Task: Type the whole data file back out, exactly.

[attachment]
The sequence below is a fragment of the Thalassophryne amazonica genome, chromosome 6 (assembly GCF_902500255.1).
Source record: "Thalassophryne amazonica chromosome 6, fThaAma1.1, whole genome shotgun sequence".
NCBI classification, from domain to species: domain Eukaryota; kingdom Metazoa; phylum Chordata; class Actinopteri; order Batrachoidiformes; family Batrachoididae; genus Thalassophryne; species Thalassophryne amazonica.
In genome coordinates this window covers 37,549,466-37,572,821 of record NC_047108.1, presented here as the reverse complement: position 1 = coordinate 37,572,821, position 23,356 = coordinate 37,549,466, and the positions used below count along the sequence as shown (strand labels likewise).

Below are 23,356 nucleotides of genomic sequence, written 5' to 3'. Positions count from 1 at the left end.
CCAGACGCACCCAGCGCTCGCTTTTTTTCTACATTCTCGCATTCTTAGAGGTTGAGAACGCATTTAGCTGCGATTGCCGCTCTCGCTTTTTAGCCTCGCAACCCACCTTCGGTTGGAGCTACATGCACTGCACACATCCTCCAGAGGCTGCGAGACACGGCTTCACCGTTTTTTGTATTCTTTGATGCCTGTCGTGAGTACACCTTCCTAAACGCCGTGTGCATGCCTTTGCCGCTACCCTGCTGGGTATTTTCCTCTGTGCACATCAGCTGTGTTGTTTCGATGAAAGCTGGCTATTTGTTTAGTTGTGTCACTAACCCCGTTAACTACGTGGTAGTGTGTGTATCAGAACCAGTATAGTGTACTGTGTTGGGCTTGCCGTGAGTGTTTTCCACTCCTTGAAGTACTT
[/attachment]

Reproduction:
The sequence below is a fragment of the Thalassophryne amazonica genome, chromosome 6 (assembly GCF_902500255.1).
Source record: "Thalassophryne amazonica chromosome 6, fThaAma1.1, whole genome shotgun sequence".
NCBI classification, from domain to species: domain Eukaryota; kingdom Metazoa; phylum Chordata; class Actinopteri; order Batrachoidiformes; family Batrachoididae; genus Thalassophryne; species Thalassophryne amazonica.
In genome coordinates this window covers 37,549,466-37,572,821 of record NC_047108.1, presented here as the reverse complement: position 1 = coordinate 37,572,821, position 23,356 = coordinate 37,549,466, and the positions used below count along the sequence as shown (strand labels likewise).

Below are 23,356 nucleotides of genomic sequence, written 5' to 3'. Positions count from 1 at the left end.
CCAGACGCACCCAGCGCTCGCTTTTTTTCTACATTCTCGCATTCTTAGAGGTTGAGAACGCATTTAGCTGCGATTGCCGCTCTCGCTTTTTAGCCTCGCAACCCACCTTCGGTTGGAGCTACATGCACTGCACACATCCTCCAGAGGCTGCGAGACACGGCTTCACCGTTTTTTGTATTCTTTGATGCCTGTCGTGAGTACACCTTCCTAAACGCCGTGTGCATGCCTTTGCCGCTACCCTGCTGGGTATTTTCCTCTGTGCACATCAGCTGTGTTGTTTCGATGAAAGCTGGCTATTTGTTTAGTTGTGTCACTAACCCCGTTAACTACGTGGTAGTGTGTGTATCAGAACCAGTATAGTGTACTGTGTTGGGCTTGCCGTGAGTGTTTTCCACTCCTTGAAGTACTT